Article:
Tagged With fda

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EpiPen, the life-saving allergy product, is now a $US1 billion ($1.3 billion) a year business for Mylan, a drug company that's currently enduring a wave of bad publicity over the extraordinary surge in US EpiPen pricing. In 2007, an EpiPen in the US cost about $US57 ($75). Today that price has skyrocketed to over $US600 ($787) — all for about $1 worth of injectable medicine.

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A growing number of businesses are offering whole body cryotherapy, telling customers it can treat everything from asthma and Alzheimer's right through to insomnia and arthritis. The US Food and Drug Administration is finally speaking out on the practice, saying there's no evidence to back the many purported benefits — and that it's actually quite dangerous.

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In the right hands, broken electronics can be turned into something useful again. But useful isn't the best way to describe Drake Anthony's 200-watt laser bazooka made from a bunch of old DLP projectors that he bought off eBay. Words like incredibly "dangerous", "do-not-try-this-at-home" or "are you crazy?" seem more appropriate.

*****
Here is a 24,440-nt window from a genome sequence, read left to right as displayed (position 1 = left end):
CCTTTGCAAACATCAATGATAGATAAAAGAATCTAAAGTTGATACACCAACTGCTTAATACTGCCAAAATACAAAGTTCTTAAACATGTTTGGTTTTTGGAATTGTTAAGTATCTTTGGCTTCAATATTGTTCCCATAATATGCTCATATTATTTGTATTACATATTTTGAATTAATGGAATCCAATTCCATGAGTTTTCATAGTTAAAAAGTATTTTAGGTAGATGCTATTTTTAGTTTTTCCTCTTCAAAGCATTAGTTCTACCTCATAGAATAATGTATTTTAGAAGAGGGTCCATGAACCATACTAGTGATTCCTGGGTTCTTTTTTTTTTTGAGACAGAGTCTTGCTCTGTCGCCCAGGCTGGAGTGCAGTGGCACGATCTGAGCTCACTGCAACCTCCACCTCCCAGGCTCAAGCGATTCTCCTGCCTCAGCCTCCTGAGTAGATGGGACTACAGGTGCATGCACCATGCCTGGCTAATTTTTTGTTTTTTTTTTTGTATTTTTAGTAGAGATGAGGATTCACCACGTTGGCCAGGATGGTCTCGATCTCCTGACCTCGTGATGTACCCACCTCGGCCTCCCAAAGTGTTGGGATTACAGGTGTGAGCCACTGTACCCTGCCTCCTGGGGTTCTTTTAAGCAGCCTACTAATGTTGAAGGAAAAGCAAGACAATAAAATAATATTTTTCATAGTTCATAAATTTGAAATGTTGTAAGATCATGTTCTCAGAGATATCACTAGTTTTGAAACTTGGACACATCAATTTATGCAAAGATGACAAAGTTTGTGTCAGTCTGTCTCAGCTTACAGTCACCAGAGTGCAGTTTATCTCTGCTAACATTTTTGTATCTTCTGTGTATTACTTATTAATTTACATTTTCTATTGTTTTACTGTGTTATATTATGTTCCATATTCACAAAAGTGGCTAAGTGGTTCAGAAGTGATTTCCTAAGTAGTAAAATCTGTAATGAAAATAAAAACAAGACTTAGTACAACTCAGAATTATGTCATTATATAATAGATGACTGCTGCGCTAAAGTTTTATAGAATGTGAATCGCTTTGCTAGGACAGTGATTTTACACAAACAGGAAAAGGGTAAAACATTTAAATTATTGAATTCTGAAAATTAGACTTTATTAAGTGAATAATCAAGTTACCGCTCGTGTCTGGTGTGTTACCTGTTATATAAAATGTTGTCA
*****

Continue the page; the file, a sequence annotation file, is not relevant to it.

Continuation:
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Though it bears some resemblance to a Tim and Eric sketch, the AspireAssist is a very real medical device, approved by the US FDA for installation in people 22 or older "with a body mass index of 35 to 55, and who have failed to achieve and maintain weight loss through non-surgical weight-loss therapy". It allows patients to drain predigested food from their stomachs into a nearby toilet.

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You may have noticed a subtle change on your food ingredients list. Big, bad sugar is being replaced by the fresher, greener sounding evaporated cane juice. But how does this ingredient differ from sugar? It doesn't, says the FDA.

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Tracking food poisoning cases is laborious detective work, and sometimes the culprit is never revealed. Now the task of identifying sources of contamination could be even harder — and, paradoxically, it's because of a test designed to diagnosis food poisoning faster and easier than ever before.